The NDP--1: Can It Break the Liberal/Conservative Monopoly of Power?

By Stevenson, Garth | Inroads: A Journal of Opinion, Spring 2012 | Go to article overview
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The NDP--1: Can It Break the Liberal/Conservative Monopoly of Power?


Stevenson, Garth, Inroads: A Journal of Opinion


The Canadian general election of May 2, 2011, was perhaps the most dramatic and surprising general election in 90 years. The closest parallel is 1921, when an entirely new party, the Progressives, won 64 out of 235 seats in the House of Commons and the Conservatives, who had governed Canada for 34 of the 54 years since Confederation, emerged with only 50. But the Progressives' impressive showing in 1921 proved to be a flash in the pan, partly because they unwisely refused to designate one of their members as Leader of the Opposition. Deeply divided and disorganized, the party lost most of its seats at the next election, and most of its remnants were eventually absorbed by Mackenzie King's Liberals.

The New Democratic Party, despite its name, is not a new party, having celebrated its 50th anniversary three months after the election, and it is obviously a better organized and more coherent entity than the Progressives ever were. It also won a larger percentage of the seats in the House in 2011 than the Progressives did in 1921 (33 per cent as opposed to 27 per cent), and a larger percentage of the popular vote (31 per cent as opposed to 23 per cent). Most significantly, it has widespread support on both sides of the great divide between anglophone Canada and Quebec. This is something that no "third party" has ever achieved with the possible and short-lived exception of Social Credit in the 1960s, which like the NDP in 2011 won more than half its seats in Quebec in 1962 after failing to make a significant impact there in any previous election.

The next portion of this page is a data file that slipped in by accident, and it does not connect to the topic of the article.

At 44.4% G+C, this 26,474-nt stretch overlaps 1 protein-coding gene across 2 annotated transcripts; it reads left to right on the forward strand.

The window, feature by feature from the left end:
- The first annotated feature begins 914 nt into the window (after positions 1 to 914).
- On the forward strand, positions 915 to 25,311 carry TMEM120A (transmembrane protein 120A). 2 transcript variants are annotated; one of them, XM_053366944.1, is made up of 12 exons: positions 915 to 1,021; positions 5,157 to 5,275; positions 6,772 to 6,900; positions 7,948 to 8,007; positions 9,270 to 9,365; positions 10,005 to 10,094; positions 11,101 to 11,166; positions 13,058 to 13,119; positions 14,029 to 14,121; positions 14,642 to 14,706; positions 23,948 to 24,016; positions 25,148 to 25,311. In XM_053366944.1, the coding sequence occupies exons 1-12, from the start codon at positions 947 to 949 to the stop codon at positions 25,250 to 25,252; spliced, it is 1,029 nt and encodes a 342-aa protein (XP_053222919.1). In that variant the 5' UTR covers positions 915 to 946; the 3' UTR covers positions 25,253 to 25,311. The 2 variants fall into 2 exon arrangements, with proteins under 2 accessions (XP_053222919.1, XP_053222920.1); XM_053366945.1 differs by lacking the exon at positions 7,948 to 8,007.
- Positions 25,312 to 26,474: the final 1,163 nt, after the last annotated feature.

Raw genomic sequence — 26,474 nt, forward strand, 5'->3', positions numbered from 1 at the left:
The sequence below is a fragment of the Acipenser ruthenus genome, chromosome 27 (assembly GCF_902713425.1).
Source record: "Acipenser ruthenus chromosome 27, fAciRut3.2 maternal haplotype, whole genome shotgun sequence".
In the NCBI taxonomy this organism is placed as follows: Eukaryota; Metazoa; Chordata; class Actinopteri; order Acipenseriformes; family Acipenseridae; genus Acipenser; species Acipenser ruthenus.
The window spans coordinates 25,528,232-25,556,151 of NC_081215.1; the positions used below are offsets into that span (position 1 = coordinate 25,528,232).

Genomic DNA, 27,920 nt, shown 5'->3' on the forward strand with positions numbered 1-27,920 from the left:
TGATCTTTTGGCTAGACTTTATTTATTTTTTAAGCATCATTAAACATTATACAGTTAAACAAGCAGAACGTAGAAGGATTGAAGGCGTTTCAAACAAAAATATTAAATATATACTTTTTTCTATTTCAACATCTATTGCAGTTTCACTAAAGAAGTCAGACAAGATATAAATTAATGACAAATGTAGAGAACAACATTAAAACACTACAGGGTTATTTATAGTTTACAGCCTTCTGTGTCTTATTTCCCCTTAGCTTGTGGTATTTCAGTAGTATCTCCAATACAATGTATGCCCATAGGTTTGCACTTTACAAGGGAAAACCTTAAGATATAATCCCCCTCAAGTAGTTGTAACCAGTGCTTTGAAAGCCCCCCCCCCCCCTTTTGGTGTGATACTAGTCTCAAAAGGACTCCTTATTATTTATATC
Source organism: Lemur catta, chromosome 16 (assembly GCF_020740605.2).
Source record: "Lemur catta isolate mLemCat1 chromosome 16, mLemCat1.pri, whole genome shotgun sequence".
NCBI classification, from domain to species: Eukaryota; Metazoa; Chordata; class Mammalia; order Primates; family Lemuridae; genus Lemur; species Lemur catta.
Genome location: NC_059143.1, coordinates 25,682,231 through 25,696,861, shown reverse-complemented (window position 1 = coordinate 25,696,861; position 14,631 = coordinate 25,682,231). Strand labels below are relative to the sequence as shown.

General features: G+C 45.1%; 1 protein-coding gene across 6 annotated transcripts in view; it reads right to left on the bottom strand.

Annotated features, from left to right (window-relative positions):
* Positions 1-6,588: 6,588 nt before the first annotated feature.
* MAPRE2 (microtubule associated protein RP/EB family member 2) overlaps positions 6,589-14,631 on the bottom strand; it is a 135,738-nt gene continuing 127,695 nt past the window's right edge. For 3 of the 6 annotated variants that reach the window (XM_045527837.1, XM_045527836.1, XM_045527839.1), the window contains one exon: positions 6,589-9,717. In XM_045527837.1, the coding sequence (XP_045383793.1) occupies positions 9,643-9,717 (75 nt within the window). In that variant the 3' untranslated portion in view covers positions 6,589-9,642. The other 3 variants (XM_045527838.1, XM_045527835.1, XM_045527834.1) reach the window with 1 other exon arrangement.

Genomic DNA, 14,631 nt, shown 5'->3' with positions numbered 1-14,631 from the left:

The question that many Canadians began to ask themselves as soon as the dust of the election campaign had settled was whether the NDP (unlike the Progressives and Social Credit) would actually succeed in consolidating its position as one of two major alternatives in a new party system. The tragic death in August of NDP leader Jack Layton, who was rightly given practically all of the credit for the party's breakthrough in Quebec, has naturally reinforced this uncertainty, since the NDP has shallow roots in Quebec and its organization there is practically nonexistent. A second question almost automatically arises from the first: What will be the consequences for Canadian government and politics if the NDP does in fact succeed in breaking the Liberal/Conservative monopoly of power that has lasted since the achievement of responsible government in the mid-19th century?

Roots of the NDP breakthrough

If the NDP succeeds, it will be the realization of a dream with deep roots in Canadian history. Even in the 19th century, there were Canadians who argued that the differences between the two traditional parties were essentially meaningless and that a fresh alternative was needed to revitalize the political system and replace the sordid politics of brokerage and patronage with a politics of idealism and reform. The Canada First movement, which existed for almost a decade after Confederation, and the Patrons of Industry, who elected two members of Parliament from Ontario in 1896, were early expressions of this sentiment. So were the occasional Labour candidates who mounted the hustings in the years before the First World War.

Laurier's acceptance, in practice, of Macdonald's National Policy for most of his time in office reinforced this discontent, particularly in western Canada. But the First World War was the most important catalyst for change, for at least two reasons. First, it involved the federal state in people's lives to a greater extent than ever before, with the War Measures Act, military conscription, income tax, wage and price controls, the internment of "enemy aliens," the sordid manipulation of the franchise in the election of 1917 and the restriction of movement in and out of the country. Second, the coalition between the Conservatives and, outside of Quebec, most of the Liberals persuaded many Canadians that the differences between those parties had been artificial and meaningless all along.

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